We propose a model for the recovery of the retinal rod photoresponse after a short stimulus. The approach describes the enzymatic deactivation of the photoactivated receptor, rhodopsin, by simple enzyme kinetics. An important feature of this description is that the R* deactivation obeys different time laws, depending on the numbers of R* formed per disc membrane and available enzyme molecules. If the enzyme works below substrate saturation, the rate of deactivation depends linearly on the number of R*, whereas for substrate saturation a hyperbolic relation--the well-known Michaelis-Menten equation--applies. This dichotomy is used to explain experimental finding that the relation between the saturation time of the photoresponse after short illumination and the flash strength has two sharply separated branches for low and high flash intensities (up to approximately 10% bleaching). By relating both branches to properties of the enzymatic rhodopsin deactivation, the new model transcends the classical notion of a constant characteristic lifetime of activated rhodopsin. With parameters that are plausible in the light of the available data and the additional information that the deactivating enzyme, rhodopsin kinase, and the signaling G-protein, transducin, compete for the active receptor, the slopes of the saturation function are correctly reproduced. PMID:9533693

  4. Enzymatic pH control for biomimetic deposition of calcium phosphate coatings.

    PubMed

    Nijhuis, Arnold W G; Nejadnik, M Reza; Nudelman, Fabio; Walboomers, X Frank; te Riet, Joost; Habibovic, Pamela; Tahmasebi Birgani, Zeinab; Li, Yubao; Bomans, Paul H H; Jansen, John A; Sommerdijk, Nico A J M; Leeuwenburgh, Sander C G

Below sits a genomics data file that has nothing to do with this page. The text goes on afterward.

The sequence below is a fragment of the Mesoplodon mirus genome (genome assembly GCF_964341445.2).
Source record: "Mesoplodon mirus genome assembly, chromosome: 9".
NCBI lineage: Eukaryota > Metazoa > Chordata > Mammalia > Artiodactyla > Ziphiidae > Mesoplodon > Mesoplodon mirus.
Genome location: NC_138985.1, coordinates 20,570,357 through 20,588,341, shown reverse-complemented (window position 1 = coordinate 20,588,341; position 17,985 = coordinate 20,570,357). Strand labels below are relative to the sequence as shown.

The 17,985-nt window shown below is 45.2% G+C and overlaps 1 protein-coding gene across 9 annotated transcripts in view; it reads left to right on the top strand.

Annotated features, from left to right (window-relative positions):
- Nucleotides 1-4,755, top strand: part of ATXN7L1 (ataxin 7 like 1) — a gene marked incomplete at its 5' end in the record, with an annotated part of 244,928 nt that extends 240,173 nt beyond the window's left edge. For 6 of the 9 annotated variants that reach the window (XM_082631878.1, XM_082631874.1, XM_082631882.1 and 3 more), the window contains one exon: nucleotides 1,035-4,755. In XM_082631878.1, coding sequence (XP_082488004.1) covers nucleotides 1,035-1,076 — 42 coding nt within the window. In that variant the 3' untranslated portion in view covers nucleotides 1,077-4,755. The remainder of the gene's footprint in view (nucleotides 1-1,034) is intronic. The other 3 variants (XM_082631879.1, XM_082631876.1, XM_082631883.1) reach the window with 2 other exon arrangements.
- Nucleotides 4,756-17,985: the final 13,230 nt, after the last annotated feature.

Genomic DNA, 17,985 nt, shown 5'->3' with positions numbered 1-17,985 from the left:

2014-02-01

    The current study examines the enzymatic decomposition of urea into carbon dioxide and ammonia as a means to increase the pH during biomimetic deposition of calcium phosphate (CaP) onto implant surfaces. The kinetics of the enzymatically induced pH increase were studied by monitoring pH, calcium concentration and conductivity of the aqueous solutions as a function of time, urease concentration and initial concentrations of calcium and phosphate ions. Cryogenic transmission electron microscopy was used to study the process of homogeneous CaP precipitation in solution, whereas CaP deposition on conventional acid-etched titanium and micropatterned polystyrene (PS) surfaces was studied using scanning electron microscopy. The data presented in this study confirm that the substrate-enzyme combination urea-urease offers strong control over the rate of pH increase by varying the concentrations of precursor salts and urease. Formation of biomimetic CaP coatings was shown to proceed via formation of ionic polymeric assemblies of prenucleation complexes. The process of deposition and corresponding coating morphology was strongly dependent on the concentration of calcium, phosphate and urease. Finally, it was shown that the substrate-enzyme combination urea-urease allowed for spatial distribution of CaP crystals along the grooves of micropatterned PS surfaces at low concentrations of calcium, phosphate and urease, stressing the sensitivity of the presented method. PMID:24095783